Optimally Protecting Elections / 538
Yue Yin, Yevgeniy Vorobeychik, Bo An, Noam Hazon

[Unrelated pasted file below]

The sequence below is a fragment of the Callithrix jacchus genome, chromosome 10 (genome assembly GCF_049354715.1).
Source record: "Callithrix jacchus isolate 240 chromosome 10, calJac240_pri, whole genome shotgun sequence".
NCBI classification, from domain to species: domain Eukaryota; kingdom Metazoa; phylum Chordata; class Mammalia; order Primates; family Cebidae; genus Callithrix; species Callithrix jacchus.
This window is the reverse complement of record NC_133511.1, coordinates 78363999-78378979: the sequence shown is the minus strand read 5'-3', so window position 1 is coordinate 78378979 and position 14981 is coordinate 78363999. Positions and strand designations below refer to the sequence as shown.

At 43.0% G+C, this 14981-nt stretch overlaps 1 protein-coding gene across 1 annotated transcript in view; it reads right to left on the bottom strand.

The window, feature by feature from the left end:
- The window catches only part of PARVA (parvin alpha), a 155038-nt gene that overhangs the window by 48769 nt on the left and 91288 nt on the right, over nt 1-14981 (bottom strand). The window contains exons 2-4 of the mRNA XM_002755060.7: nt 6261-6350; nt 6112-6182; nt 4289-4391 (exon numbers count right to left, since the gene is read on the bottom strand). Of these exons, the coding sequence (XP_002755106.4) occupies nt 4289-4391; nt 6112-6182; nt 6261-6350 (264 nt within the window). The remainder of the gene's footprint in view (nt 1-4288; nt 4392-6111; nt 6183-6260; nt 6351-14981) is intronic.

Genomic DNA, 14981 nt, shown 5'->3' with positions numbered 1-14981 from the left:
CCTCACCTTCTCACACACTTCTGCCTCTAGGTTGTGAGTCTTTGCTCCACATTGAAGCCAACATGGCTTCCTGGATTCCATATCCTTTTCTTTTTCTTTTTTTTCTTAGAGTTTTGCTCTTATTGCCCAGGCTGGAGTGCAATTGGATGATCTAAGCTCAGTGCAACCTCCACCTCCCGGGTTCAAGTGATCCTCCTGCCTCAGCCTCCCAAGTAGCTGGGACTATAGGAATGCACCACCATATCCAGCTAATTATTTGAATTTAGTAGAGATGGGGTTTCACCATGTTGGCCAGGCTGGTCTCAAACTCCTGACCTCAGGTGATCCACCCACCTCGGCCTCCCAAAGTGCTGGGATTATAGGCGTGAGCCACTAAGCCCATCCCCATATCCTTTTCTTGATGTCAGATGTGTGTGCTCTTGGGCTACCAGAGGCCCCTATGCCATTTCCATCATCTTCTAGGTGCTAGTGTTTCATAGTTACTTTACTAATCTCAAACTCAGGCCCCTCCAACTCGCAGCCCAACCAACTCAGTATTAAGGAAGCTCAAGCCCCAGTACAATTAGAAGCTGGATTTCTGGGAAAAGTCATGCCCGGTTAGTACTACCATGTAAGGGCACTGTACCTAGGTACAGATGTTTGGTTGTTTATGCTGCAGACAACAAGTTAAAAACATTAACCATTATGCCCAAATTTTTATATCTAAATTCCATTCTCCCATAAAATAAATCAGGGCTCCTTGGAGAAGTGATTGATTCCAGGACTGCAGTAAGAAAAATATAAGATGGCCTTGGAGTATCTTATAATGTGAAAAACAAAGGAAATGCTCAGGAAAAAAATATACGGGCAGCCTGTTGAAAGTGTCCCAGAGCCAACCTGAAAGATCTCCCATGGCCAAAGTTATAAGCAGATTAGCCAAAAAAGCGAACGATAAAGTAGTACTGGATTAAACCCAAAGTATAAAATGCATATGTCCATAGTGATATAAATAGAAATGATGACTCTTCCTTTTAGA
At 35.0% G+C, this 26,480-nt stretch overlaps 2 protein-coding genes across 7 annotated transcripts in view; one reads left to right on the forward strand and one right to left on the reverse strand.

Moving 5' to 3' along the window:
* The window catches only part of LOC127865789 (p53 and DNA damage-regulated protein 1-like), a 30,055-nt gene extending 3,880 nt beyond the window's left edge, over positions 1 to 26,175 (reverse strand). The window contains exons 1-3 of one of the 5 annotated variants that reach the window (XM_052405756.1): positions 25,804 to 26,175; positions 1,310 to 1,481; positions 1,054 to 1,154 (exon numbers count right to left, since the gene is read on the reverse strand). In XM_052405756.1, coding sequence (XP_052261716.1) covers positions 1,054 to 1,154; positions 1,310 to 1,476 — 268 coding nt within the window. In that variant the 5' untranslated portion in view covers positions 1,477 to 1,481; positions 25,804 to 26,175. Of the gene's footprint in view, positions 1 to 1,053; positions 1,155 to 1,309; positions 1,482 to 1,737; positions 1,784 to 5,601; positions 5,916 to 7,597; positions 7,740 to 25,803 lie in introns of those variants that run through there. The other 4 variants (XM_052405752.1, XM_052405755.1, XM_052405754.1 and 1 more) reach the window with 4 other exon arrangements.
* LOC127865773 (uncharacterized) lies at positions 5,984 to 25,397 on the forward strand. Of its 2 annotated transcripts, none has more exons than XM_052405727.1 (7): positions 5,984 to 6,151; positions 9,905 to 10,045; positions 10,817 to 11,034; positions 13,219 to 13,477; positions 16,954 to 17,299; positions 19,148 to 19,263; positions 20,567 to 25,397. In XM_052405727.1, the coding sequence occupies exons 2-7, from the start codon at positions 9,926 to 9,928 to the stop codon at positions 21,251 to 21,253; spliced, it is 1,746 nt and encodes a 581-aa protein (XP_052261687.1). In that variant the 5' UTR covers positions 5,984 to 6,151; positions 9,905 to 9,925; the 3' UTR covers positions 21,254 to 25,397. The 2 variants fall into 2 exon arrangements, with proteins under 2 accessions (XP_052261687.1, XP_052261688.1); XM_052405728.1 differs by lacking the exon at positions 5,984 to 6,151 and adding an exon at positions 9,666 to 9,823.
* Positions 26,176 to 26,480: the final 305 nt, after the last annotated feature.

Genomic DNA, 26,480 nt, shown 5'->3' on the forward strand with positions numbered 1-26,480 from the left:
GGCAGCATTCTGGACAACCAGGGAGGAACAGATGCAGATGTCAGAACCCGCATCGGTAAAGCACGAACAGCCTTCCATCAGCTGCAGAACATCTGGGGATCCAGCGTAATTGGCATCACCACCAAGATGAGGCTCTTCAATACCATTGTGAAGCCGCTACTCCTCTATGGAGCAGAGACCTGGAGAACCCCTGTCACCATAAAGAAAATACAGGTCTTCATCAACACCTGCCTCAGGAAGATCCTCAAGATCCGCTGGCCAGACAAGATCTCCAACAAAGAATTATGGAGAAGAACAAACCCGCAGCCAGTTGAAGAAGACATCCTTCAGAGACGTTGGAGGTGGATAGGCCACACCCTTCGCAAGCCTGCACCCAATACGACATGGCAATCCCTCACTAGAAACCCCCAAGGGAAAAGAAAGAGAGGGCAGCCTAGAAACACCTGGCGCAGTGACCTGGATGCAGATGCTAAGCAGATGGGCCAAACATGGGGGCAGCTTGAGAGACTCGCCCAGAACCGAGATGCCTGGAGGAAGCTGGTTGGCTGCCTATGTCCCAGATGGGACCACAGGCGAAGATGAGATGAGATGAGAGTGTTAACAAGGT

Election control encompasses attempts from an external agent to alter the structure of an election in order to change its outcome. This problem is both a fundamental theoretical problem in social choice, and a major practical concern for democratic institutions.Consequently, this issue has received considerable attention, particularly as it pertains to different voting rules. In contrast, the problem of how election control can be prevented or deterred has been largely ignored. We introduce the problem of optimal protection against election control, where manipulation is allowed at the granularity of groups of voters (e.g., voting locations), through a denial-of-service attack, and the defender allocates limited protection resources to prevent control. We show that for plurality voting, election control through group deletion to prevent a candidate from winning is in P, while it is NP-Hard to prevent such control. We then present a double-oracle framework for computing an optimal prevention strategy, developing exact mixed-integer linear programming for mulations for both the defender and attacker oracles (both of these subproblems we show to be NP-Hard), as well as heuristic oracles. Experiments conducted on both synthetic and real data demonstrate that the proposed computational framework can scale to realistic problem instances.